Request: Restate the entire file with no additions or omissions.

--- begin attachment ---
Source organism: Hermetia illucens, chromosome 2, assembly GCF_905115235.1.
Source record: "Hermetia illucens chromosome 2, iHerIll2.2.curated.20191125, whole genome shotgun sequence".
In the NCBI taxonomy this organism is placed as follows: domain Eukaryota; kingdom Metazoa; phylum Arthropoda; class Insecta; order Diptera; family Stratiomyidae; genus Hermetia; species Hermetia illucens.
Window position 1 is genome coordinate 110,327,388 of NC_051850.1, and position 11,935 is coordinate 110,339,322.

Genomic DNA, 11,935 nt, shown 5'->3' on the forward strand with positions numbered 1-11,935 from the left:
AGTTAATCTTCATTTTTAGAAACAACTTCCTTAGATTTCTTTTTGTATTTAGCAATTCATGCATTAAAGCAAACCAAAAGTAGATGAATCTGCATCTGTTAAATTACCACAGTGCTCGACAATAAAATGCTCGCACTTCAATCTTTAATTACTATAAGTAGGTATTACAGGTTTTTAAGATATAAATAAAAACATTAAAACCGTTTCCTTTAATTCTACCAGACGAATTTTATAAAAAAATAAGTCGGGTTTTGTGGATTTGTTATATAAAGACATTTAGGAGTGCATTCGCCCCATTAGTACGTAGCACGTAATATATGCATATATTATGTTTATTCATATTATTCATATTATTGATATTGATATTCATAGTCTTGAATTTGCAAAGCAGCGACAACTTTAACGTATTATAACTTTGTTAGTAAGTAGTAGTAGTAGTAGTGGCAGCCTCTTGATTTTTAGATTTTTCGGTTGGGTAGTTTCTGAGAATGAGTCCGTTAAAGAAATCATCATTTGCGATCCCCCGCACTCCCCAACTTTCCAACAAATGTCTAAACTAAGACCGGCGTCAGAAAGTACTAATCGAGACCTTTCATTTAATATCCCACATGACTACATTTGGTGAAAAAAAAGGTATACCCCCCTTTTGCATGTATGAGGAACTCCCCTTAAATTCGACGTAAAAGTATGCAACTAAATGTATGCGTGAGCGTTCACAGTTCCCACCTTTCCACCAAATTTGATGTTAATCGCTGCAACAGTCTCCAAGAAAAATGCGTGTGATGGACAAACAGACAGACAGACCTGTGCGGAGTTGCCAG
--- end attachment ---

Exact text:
Source organism: Hermetia illucens, chromosome 2, assembly GCF_905115235.1.
Source record: "Hermetia illucens chromosome 2, iHerIll2.2.curated.20191125, whole genome shotgun sequence".
In the NCBI taxonomy this organism is placed as follows: domain Eukaryota; kingdom Metazoa; phylum Arthropoda; class Insecta; order Diptera; family Stratiomyidae; genus Hermetia; species Hermetia illucens.
Window position 1 is genome coordinate 110,327,388 of NC_051850.1, and position 11,935 is coordinate 110,339,322.

Genomic DNA, 11,935 nt, shown 5'->3' on the forward strand with positions numbered 1-11,935 from the left:
AGTTAATCTTCATTTTTAGAAACAACTTCCTTAGATTTCTTTTTGTATTTAGCAATTCATGCATTAAAGCAAACCAAAAGTAGATGAATCTGCATCTGTTAAATTACCACAGTGCTCGACAATAAAATGCTCGCACTTCAATCTTTAATTACTATAAGTAGGTATTACAGGTTTTTAAGATATAAATAAAAACATTAAAACCGTTTCCTTTAATTCTACCAGACGAATTTTATAAAAAAATAAGTCGGGTTTTGTGGATTTGTTATATAAAGACATTTAGGAGTGCATTCGCCCCATTAGTACGTAGCACGTAATATATGCATATATTATGTTTATTCATATTATTCATATTATTGATATTGATATTCATAGTCTTGAATTTGCAAAGCAGCGACAACTTTAACGTATTATAACTTTGTTAGTAAGTAGTAGTAGTAGTAGTGGCAGCCTCTTGATTTTTAGATTTTTCGGTTGGGTAGTTTCTGAGAATGAGTCCGTTAAAGAAATCATCATTTGCGATCCCCCGCACTCCCCAACTTTCCAACAAATGTCTAAACTAAGACCGGCGTCAGAAAGTACTAATCGAGACCTTTCATTTAATATCCCACATGACTACATTTGGTGAAAAAAAAGGTATACCCCCCTTTTGCATGTATGAGGAACTCCCCTTAAATTCGACGTAAAAGTATGCAACTAAATGTATGCGTGAGCGTTCACAGTTCCCACCTTTCCACCAAATTTGATGTTAATCGCTGCAACAGTCTCCAAGAAAAATGCGTGTGATGGACAAACAGACAGACAGACCTGTGCGGAGTTGCCAG